Martin Amis’ London Fields was published in 1989, and its obsession with the end of the millennium is humorously bleak. Or is it bleakly humorous? I don’t know. But there are other obsessions in the book, too. Oddly (to an American), darts is one. So is death. And sex. Definitely sex. And death. Definitely death.
The story is a disturbing love quadrangle. Keith Talent is a violent, misogynistic cheat. Guy Clinch is an inept, credulous romantic. Samson (Sam) Young is an author. And because this is a “modern” novel, he is also the narrator, but he is not “one of those excitable types who get caught making things up.” So does that mean he’s honest? Or does it mean he’s never been caught lying?
Nicola Six (think Sex) is the black hole these men don’t try to escape. When she was a child, she had an imaginary friend named Enola Gay, and Enola had a little boy. Yeah, Mr Amis does not paint with pastels.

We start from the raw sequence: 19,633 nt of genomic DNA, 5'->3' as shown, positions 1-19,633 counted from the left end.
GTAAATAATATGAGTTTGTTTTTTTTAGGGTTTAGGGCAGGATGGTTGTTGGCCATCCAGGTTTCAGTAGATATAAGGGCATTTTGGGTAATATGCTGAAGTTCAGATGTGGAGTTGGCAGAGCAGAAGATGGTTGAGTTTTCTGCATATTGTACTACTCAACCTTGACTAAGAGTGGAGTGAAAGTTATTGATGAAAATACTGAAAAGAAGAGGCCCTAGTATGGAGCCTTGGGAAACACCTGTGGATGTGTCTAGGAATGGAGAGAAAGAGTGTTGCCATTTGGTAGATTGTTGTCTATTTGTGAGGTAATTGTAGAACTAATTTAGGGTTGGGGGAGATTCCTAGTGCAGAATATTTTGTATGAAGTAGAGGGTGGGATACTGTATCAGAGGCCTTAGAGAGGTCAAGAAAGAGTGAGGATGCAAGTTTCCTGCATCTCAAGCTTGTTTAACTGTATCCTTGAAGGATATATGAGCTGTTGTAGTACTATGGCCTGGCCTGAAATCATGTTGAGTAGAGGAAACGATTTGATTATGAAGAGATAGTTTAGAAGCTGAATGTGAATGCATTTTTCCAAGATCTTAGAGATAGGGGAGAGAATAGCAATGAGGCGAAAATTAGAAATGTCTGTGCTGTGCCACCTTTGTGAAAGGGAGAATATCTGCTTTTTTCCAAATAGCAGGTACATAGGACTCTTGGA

Nicola has always been able to sense when something will happen, so she knows she will be murdered on her 35th birthday. She’s looking forward to it. Oh, yes, nearly forgot – the world, and everything in it, is shabby. Except Nicola. She’s resplendent and wants to die.
From the beginning we know who the murderer is. We also know Nicola is the “murderee” (she is definitely not the victim), and we know when she will be killed. As Sam explains, the story is not a “whodunit”. It’s a “whydoit”. It succeeds either way.
But why is Nicola obsessed with death? Is she heart-broken? Is she bored? What does Nicola say about it? “I am a male fantasy figure. I’ve been one for fifteen years. It really takes it out of a girl.”
Nicola is every sexual fantasy men have. But is she just drawn that way? Like Jessica Rabbit in Who Framed Roger Rabbit. We only see her through Sam’s filter. When Nicola reads a chapter Sam has written about her, she doesn’t recognize herself. But that doesn’t matter to Sam. It’s how he sees her, and he’s writing the story. So does Nicola welcome death because she’s too good for this shabby world? Or is it the only way out of a story in which she does not recognize herself?
Gladiola Overdrive, Chief Editor